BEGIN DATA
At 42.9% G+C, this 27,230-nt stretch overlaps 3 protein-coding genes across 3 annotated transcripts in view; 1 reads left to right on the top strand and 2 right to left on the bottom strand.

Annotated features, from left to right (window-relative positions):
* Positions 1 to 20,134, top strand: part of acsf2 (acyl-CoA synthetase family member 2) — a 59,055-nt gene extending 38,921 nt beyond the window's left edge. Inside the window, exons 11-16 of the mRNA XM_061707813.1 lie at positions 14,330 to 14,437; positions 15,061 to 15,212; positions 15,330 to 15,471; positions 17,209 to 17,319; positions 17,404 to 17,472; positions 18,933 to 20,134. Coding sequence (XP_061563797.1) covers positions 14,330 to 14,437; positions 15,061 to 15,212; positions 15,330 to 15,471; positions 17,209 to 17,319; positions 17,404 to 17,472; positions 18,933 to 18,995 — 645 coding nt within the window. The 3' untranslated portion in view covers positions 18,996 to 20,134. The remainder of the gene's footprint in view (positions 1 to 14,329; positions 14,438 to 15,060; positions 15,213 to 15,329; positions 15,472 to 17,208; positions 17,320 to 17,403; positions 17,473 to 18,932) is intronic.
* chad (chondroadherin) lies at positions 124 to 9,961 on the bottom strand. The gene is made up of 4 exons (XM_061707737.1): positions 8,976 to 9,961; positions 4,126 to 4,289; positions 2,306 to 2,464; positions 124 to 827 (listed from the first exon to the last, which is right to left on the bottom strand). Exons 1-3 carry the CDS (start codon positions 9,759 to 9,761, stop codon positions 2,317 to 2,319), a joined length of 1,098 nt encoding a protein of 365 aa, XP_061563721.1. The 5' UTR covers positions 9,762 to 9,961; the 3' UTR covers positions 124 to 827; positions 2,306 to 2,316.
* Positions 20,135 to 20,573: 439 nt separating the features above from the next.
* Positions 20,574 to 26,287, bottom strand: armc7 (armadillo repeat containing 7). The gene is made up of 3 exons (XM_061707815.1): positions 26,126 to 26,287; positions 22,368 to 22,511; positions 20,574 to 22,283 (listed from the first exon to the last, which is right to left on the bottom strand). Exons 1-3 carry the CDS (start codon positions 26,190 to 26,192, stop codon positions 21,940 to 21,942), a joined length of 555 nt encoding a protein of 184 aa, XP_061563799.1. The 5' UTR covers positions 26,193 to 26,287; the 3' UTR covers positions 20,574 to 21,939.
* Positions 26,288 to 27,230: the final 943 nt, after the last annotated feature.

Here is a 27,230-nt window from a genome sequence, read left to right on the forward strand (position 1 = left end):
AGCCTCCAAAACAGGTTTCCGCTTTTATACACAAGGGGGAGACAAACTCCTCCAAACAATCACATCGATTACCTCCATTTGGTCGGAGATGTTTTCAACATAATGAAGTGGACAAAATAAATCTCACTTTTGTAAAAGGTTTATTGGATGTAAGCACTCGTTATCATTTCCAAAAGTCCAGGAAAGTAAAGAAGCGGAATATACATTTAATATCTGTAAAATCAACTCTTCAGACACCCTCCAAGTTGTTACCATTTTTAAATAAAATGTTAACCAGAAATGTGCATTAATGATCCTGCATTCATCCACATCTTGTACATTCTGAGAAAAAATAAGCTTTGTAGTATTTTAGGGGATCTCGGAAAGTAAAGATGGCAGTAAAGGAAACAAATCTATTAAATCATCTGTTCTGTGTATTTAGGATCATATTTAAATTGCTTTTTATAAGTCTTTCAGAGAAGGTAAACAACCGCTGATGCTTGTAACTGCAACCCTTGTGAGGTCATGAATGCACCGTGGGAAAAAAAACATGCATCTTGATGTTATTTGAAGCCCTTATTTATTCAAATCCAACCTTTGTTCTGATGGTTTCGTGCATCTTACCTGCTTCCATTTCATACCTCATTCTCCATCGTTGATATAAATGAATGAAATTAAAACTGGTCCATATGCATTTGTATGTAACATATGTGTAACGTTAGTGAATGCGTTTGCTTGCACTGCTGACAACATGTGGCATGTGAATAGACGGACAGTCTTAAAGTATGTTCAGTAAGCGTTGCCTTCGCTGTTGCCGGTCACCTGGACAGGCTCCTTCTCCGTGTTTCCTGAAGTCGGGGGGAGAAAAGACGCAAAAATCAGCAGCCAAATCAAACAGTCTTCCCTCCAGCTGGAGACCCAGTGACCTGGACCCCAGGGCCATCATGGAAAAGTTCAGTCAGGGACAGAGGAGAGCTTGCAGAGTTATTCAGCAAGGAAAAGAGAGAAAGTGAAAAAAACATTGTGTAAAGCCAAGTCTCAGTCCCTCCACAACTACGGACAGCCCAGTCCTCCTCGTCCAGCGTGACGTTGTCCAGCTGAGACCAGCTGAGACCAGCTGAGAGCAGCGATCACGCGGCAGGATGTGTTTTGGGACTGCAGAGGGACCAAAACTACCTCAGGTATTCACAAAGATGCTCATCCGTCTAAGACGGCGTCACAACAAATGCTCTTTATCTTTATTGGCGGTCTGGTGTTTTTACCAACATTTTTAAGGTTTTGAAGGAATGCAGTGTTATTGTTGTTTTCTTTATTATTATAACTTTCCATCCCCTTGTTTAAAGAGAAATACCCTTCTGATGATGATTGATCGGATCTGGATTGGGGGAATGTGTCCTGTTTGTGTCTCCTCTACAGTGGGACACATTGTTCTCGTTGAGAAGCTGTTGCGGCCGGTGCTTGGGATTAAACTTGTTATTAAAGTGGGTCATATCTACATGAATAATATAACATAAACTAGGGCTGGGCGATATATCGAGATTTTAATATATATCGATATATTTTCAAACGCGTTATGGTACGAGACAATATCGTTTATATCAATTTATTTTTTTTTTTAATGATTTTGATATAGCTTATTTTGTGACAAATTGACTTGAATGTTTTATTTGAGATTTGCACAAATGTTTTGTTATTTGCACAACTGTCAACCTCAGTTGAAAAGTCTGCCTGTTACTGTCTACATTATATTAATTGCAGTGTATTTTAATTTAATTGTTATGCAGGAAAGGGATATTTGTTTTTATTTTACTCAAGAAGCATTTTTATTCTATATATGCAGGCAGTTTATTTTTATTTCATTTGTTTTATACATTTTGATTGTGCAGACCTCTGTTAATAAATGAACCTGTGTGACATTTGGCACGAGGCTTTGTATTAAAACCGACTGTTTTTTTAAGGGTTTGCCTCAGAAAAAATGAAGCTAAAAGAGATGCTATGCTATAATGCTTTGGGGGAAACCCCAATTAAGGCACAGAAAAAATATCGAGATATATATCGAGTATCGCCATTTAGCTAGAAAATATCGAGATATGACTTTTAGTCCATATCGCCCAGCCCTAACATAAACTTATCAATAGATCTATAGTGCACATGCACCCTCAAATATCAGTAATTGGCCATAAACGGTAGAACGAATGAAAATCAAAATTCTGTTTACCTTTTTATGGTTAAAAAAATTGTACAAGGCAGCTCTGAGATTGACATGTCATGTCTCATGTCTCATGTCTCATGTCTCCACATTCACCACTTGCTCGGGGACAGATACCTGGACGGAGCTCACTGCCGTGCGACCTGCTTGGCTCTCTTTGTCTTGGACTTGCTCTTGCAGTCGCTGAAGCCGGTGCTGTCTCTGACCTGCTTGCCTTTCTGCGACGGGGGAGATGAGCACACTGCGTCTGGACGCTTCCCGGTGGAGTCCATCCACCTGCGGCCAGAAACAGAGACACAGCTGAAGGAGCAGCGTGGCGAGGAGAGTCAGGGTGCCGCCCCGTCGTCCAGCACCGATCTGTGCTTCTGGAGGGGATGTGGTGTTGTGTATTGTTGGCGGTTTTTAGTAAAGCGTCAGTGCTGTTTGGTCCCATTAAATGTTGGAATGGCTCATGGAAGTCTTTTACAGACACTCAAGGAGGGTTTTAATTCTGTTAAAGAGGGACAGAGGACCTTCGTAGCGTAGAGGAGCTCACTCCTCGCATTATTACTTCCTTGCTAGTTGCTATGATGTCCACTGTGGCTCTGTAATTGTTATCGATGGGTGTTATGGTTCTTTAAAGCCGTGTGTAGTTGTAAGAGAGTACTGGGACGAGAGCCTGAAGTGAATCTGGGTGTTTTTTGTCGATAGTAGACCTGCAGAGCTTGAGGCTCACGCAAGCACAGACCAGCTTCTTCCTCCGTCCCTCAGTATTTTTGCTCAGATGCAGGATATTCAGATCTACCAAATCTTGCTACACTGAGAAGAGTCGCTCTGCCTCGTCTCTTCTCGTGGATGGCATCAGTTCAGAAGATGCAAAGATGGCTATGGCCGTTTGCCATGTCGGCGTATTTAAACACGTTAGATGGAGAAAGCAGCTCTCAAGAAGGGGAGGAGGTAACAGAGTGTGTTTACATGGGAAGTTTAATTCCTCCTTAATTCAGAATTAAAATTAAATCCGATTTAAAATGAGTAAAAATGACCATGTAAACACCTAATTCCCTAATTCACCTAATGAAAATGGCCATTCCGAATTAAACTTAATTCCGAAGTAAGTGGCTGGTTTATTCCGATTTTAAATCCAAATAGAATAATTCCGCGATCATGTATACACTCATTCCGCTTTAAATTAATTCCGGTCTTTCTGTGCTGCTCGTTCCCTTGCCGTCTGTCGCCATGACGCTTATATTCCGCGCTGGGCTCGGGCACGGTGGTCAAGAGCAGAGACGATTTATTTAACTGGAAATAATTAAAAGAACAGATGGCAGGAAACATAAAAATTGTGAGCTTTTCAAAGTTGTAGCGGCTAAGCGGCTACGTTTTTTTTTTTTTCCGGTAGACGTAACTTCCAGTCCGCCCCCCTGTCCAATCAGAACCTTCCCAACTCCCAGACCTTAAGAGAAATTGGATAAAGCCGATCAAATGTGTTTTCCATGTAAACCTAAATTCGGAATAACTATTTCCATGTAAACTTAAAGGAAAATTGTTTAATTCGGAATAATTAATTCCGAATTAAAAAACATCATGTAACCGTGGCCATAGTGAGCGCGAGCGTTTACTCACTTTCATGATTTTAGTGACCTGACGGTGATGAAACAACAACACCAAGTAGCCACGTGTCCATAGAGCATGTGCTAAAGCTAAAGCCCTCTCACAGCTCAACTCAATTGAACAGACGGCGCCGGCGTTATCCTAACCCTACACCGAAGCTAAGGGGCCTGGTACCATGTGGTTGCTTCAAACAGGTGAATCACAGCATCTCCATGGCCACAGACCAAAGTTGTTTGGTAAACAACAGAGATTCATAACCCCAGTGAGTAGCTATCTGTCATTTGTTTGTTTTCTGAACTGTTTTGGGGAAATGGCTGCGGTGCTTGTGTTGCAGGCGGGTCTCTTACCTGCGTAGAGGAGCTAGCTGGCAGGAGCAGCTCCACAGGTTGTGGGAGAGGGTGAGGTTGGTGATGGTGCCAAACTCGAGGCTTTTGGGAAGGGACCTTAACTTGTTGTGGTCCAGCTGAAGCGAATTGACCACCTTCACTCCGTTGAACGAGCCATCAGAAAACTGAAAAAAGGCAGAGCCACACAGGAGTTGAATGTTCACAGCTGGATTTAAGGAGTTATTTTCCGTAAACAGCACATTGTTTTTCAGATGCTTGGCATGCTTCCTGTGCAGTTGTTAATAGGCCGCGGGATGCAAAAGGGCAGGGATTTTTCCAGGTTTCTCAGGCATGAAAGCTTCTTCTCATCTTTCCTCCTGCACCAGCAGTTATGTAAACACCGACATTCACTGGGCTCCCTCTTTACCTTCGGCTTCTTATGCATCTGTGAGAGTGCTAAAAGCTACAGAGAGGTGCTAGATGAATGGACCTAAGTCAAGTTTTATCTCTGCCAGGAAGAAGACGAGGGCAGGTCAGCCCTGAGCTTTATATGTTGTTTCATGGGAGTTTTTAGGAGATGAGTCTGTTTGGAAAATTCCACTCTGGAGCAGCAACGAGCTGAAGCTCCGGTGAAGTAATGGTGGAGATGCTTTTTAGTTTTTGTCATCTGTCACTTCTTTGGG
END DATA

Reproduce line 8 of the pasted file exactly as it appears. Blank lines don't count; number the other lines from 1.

Here is a 27,230-nt window from a genome sequence, read left to right on the forward strand (position 1 = left end):